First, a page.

Mount Rainier Repair Monies Found

Good news for Mount Rainier: $36 million has been "found" to help the park repair damage done by early November's deluge.
Half of the money will come from unspent highway and construction accounts within the Federal Highway Administration, with the other half coming from somewhere in the Park Service. While that's certainly good news. I'm wondering where, and why, during these supposedly cash-strapped times the Park Service has $18 million lying around?
Shortly after the torrential storms struck Rainier, Olympic, and Glacier national parks David Barna, the Park Service's communications chief, told me the agency only had a few million dollars for help with these kind of emergencies. So where did the agency find $18 million in loose change?
No doubt there's a logical explanation, and hopefully it will surface.
But don't you wonder how, at a time when parks are cutting staff, programming and resource protection, the Park Service in the past six months has managed to scrounge up $28 million in unspent funds? First former Director Fran Mainella found $10 million for a visitor center at Mesa Verde, and now $18 million has surfaced for Rainier.
And if this funding was taken from previously appropriated projects, it sure would be interesting to know which now are unfunded.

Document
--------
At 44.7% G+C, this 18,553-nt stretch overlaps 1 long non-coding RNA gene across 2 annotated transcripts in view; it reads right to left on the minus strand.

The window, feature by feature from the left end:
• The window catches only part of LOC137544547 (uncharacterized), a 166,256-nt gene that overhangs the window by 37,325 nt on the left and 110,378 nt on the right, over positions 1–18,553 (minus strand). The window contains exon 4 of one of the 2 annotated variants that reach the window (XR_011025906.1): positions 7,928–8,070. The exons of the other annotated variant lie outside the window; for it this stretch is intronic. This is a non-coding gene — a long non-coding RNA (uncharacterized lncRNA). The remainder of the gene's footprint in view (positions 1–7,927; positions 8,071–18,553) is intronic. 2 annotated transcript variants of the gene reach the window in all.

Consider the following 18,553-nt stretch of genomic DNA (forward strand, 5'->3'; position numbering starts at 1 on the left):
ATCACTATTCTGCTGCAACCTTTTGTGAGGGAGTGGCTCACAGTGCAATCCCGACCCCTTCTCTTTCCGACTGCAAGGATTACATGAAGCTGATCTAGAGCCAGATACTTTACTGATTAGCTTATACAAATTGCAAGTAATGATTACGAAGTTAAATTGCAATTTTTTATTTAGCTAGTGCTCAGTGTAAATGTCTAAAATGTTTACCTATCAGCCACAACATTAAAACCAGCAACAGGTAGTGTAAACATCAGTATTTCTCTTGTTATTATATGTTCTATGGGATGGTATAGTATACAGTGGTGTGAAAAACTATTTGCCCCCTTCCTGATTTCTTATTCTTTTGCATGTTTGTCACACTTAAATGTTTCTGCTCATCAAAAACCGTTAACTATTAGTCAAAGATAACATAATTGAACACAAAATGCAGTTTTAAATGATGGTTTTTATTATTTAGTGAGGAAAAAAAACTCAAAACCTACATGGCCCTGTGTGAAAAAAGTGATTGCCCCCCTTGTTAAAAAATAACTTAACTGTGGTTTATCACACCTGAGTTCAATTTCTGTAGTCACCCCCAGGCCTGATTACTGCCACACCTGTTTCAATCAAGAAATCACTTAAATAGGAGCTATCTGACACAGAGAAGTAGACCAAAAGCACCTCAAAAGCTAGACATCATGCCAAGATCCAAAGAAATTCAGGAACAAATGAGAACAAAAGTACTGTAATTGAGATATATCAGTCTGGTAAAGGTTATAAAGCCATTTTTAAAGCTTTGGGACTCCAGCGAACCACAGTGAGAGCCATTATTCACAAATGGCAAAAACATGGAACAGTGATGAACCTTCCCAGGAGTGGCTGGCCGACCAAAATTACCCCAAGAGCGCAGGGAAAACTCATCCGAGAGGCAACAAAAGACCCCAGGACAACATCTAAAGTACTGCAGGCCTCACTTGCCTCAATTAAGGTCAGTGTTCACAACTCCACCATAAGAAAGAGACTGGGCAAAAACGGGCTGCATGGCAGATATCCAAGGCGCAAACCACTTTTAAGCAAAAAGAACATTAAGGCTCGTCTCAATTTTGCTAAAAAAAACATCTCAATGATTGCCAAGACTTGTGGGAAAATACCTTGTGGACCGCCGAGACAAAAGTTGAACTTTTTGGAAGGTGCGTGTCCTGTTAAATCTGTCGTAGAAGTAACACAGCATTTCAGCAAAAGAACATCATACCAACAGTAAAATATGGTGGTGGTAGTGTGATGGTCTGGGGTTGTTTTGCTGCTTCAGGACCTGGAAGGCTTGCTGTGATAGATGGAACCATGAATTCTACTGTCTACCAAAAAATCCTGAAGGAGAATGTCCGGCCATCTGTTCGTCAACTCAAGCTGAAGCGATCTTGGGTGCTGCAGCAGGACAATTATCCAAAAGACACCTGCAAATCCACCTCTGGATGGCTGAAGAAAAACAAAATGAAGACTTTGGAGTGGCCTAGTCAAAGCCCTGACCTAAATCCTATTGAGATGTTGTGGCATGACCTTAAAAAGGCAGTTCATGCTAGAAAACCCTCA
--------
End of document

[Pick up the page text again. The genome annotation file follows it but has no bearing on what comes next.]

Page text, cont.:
Comments

My, my how do we ever make you libbies happy...ya bi*ch when you don't have a good enuf meal at the gubmint trough, and ya bi*ch when ya do!! Always angry....
Trista, could it be that you missed the point, which was why has the NPS been forcing parks to cut back if they've got millions stashed away that they can pluck when the whim strikes? Now, as I said in the post, perhaps there's a very logical answer to that question. And once the feds return from Monday's holiday I hope to get that answer. In the meantime, I have it from someone with a very intimate knowledge of the NPS that the agency doesn't typically carry $28 million in walking around change. Some might wonder if the administration has in fact been trying to starve the beast -- it's doing a damn fine job of that with the Forest Service -- but realized that the local economies around Mount Rainier would suffer too greatly too swiftly if the park isn't back on its feet soon. Frankly, I'd much have preferred that the NPS had previously dedicated that walking around money to its enormous maintenance backlog or even staff positions and been forced to ask Congress for an emergency allocation to address Rainier's needs.
I'm curious to know whether part of the money will be used to fix the West Side Road in Rainier. The road has been closed to automobile traffic for a number of years because of rock slides and flooding damage, which has been too costly for the park to repair. It had remained open to mountain bikers, hikers, and I think *maybe* even horses. Having hiked it myself, I can tell you that it's a wonderful area, and if it were accessible to cars again, it would open up much of the park's West side for day hiking opportunities. I'll be curious to see what happens with the road repairs.
I don't know, Jeremy, it might be nice to restrict travel on that road to hikers, bikers and equestrian. While it might prevent some from reaching those trails, I don't know why we must provide combustion-powered-access everywhere in the park system.